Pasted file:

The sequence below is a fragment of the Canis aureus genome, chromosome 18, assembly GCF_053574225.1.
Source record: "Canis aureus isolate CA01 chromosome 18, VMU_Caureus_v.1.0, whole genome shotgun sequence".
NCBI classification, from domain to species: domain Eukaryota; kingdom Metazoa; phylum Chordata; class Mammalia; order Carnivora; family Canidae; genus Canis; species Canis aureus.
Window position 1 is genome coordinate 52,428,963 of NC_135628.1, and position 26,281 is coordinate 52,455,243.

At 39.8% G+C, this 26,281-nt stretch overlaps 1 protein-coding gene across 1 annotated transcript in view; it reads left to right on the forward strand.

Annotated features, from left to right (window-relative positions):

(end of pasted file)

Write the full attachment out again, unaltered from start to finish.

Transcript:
The sequence below is a fragment of the Canis aureus genome, chromosome 18, assembly GCF_053574225.1.
Source record: "Canis aureus isolate CA01 chromosome 18, VMU_Caureus_v.1.0, whole genome shotgun sequence".
NCBI classification, from domain to species: domain Eukaryota; kingdom Metazoa; phylum Chordata; class Mammalia; order Carnivora; family Canidae; genus Canis; species Canis aureus.
Window position 1 is genome coordinate 52,428,963 of NC_135628.1, and position 26,281 is coordinate 52,455,243.

At 39.8% G+C, this 26,281-nt stretch overlaps 1 protein-coding gene across 1 annotated transcript in view; it reads left to right on the forward strand.

Annotated features, from left to right (window-relative positions):